13.8 degrees: Mercury dips to season’s coldest in Mumbai

According to the IMD’s forecast for the coming week, the temperatures are expected to rise one degree every day, touching 20 degrees by Friday.

| Mumbai | Published: January 8, 2018 12:17 am
13.8 degrees: Mercury dips to season’s coldest in Mumbai The last coldest day of the season was recorded on January 2 when the mercury dipped to a minimum of 14.1 degrees. (Express file photo)

With the minimum temperature dipping to 13.8 degrees Celsius, the city experienced the coldest day of the season Sunday. According to the India Meteorological Department (IMD), the Santacruz observatory recorded a minimum temperature of 13.8 degrees Celsuis, while Colaba recorded 17.5 degrees.

The last coldest day of the season was recorded on January 2 when the mercury dipped to a minimum of 14.1 degrees. In 2017, the lowest minimum temperature was 11.9 degrees — recorded on January 12. The coldest winter day recorded by the IMD in Mumbai was on January 22, 1962, when it was 7.4 degrees cold.

“The cold weather is because of the northerly winds blowing in from the northern parts of the country,” said Ajay Kumar, an IMD scientist.

According to the IMD’s forecast for the coming week, the temperatures are expected to rise one degree every day, touching 20 degrees by Friday.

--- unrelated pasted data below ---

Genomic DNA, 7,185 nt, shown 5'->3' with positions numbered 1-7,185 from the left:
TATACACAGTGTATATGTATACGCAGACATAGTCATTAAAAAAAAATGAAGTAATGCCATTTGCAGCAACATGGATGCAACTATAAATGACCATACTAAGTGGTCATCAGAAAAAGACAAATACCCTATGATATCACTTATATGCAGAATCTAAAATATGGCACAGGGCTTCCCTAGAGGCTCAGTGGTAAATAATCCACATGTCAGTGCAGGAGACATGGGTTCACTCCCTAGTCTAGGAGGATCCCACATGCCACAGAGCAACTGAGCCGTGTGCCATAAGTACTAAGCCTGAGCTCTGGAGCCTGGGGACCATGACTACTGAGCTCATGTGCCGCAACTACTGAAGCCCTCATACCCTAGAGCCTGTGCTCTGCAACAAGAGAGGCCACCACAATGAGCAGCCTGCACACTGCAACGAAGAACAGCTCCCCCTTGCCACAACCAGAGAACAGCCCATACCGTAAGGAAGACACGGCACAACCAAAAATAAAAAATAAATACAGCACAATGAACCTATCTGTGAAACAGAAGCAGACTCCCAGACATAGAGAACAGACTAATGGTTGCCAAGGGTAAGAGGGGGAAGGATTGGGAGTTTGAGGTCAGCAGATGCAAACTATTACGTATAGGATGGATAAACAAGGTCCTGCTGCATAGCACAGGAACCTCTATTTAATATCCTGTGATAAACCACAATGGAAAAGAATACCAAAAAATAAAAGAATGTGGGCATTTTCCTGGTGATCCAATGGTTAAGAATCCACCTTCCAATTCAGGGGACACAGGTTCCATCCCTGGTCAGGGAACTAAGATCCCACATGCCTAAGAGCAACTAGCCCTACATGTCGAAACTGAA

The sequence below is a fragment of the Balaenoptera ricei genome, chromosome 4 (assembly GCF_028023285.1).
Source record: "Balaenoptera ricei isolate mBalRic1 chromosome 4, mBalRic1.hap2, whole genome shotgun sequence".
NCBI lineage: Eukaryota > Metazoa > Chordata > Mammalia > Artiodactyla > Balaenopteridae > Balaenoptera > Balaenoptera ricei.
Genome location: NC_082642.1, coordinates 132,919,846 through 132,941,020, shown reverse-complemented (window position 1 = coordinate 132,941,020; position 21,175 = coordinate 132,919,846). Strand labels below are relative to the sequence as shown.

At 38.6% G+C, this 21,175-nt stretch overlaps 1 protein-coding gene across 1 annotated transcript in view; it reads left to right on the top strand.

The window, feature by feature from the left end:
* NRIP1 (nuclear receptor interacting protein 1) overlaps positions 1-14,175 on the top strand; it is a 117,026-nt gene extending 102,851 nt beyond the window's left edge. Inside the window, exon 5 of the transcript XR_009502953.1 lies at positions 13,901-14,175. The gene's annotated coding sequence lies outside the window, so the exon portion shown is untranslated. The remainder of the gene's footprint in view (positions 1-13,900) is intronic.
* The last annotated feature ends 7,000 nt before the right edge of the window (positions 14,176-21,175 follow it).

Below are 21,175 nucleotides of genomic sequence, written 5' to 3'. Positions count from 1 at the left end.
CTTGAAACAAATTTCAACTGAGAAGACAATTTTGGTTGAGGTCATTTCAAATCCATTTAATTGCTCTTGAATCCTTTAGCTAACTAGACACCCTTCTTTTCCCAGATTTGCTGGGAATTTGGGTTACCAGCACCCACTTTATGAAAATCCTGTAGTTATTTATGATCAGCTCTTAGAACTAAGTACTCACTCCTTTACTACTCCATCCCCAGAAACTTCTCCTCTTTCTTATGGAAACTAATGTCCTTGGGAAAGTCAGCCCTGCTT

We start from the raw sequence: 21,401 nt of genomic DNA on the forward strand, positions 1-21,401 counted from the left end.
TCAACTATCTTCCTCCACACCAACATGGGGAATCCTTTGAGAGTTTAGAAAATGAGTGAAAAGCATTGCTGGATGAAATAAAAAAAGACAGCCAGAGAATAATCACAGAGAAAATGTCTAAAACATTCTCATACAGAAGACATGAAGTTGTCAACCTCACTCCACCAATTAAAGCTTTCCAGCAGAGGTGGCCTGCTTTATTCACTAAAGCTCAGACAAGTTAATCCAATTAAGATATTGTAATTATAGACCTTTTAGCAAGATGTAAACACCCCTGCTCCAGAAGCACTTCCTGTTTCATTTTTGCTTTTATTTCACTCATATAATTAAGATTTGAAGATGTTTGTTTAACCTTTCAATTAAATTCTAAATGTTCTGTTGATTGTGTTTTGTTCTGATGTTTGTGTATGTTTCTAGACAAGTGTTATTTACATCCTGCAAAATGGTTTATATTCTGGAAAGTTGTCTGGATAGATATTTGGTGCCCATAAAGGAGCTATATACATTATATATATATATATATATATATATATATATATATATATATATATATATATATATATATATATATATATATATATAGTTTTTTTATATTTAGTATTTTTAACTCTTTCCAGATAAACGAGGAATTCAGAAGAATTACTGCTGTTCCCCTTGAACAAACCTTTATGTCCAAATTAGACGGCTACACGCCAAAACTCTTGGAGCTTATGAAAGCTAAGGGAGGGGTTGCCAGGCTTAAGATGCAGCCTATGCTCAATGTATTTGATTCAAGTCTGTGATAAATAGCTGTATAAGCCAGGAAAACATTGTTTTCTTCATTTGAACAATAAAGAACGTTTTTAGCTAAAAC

“We are not expecting a large change in the coming three days — not more than a degree. After that it will slowly increase again. We are not expecting a further dip in the temperatures and this is the coldest it might get,” he added.

The air quality in the city also considerably improved Sunday with the System of Air Quality and Weather Forecasting And Research (SAFAR) measuring an overall Air Quality Index (AQI) of 136, which falls in the moderate category. The city has experienced poor air quality for most of the winter so far. On January 3, the AQI soared to 238.

“As the winter recedes and more sunny days come, the air quality will slowly improve. The wind speed is improving so the high pollution days will soon be over. Generally, if there is a combination of low temperature and low wind speed, the pollution levels increase. But thankfully today while the temperature has reduced the wind speed is good so the pollution levels have reduced,” said Gufran Beig, project director, SAFAR.

Among the 10 stations in the city, only Borivali recorded poor air quality in the city with PM2.5 levels soaring to 227. The Malad observatory recorded ‘satisfactory’ air quality with PM2.5 at 90. At 50, Chembur marked ‘good’ air quality.

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